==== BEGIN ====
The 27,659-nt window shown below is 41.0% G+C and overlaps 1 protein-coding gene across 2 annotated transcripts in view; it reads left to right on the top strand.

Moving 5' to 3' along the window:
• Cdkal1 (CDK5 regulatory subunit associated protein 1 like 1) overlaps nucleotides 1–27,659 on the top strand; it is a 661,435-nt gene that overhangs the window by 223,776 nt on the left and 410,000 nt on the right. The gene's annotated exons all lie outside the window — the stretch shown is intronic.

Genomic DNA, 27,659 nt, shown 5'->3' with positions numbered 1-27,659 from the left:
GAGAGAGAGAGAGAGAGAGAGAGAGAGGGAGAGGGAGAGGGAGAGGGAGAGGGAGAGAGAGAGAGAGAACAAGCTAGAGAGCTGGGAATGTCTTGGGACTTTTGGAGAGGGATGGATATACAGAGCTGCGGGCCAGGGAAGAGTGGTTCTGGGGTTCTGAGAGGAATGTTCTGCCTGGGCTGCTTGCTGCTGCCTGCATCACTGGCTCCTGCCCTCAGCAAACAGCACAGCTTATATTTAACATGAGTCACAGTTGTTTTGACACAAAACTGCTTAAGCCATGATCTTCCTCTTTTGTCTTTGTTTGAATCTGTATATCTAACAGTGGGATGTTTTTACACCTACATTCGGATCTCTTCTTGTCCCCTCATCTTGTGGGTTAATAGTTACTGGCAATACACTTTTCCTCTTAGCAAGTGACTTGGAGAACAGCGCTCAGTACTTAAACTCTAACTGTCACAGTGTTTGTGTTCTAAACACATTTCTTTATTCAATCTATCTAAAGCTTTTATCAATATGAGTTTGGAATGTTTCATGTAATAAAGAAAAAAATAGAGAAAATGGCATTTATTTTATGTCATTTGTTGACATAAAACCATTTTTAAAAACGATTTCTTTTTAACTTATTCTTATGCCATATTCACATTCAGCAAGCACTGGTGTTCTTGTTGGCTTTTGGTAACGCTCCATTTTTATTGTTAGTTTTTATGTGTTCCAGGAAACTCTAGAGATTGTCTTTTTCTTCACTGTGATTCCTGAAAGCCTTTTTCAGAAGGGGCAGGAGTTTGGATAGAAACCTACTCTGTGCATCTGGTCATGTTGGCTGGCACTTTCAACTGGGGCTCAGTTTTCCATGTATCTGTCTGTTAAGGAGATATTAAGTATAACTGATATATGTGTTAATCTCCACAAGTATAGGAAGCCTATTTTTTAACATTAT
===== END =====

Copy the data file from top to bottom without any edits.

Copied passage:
The 27,659-nt window shown below is 41.0% G+C and overlaps 1 protein-coding gene across 2 annotated transcripts in view; it reads left to right on the top strand.

Moving 5' to 3' along the window:
• Cdkal1 (CDK5 regulatory subunit associated protein 1 like 1) overlaps nucleotides 1–27,659 on the top strand; it is a 661,435-nt gene that overhangs the window by 223,776 nt on the left and 410,000 nt on the right. The gene's annotated exons all lie outside the window — the stretch shown is intronic.

Genomic DNA, 27,659 nt, shown 5'->3' with positions numbered 1-27,659 from the left:
GAGAGAGAGAGAGAGAGAGAGAGAGAGGGAGAGGGAGAGGGAGAGGGAGAGGGAGAGAGAGAGAGAGAACAAGCTAGAGAGCTGGGAATGTCTTGGGACTTTTGGAGAGGGATGGATATACAGAGCTGCGGGCCAGGGAAGAGTGGTTCTGGGGTTCTGAGAGGAATGTTCTGCCTGGGCTGCTTGCTGCTGCCTGCATCACTGGCTCCTGCCCTCAGCAAACAGCACAGCTTATATTTAACATGAGTCACAGTTGTTTTGACACAAAACTGCTTAAGCCATGATCTTCCTCTTTTGTCTTTGTTTGAATCTGTATATCTAACAGTGGGATGTTTTTACACCTACATTCGGATCTCTTCTTGTCCCCTCATCTTGTGGGTTAATAGTTACTGGCAATACACTTTTCCTCTTAGCAAGTGACTTGGAGAACAGCGCTCAGTACTTAAACTCTAACTGTCACAGTGTTTGTGTTCTAAACACATTTCTTTATTCAATCTATCTAAAGCTTTTATCAATATGAGTTTGGAATGTTTCATGTAATAAAGAAAAAAATAGAGAAAATGGCATTTATTTTATGTCATTTGTTGACATAAAACCATTTTTAAAAACGATTTCTTTTTAACTTATTCTTATGCCATATTCACATTCAGCAAGCACTGGTGTTCTTGTTGGCTTTTGGTAACGCTCCATTTTTATTGTTAGTTTTTATGTGTTCCAGGAAACTCTAGAGATTGTCTTTTTCTTCACTGTGATTCCTGAAAGCCTTTTTCAGAAGGGGCAGGAGTTTGGATAGAAACCTACTCTGTGCATCTGGTCATGTTGGCTGGCACTTTCAACTGGGGCTCAGTTTTCCATGTATCTGTCTGTTAAGGAGATATTAAGTATAACTGATATATGTGTTAATCTCCACAAGTATAGGAAGCCTATTTTTTAACATTAT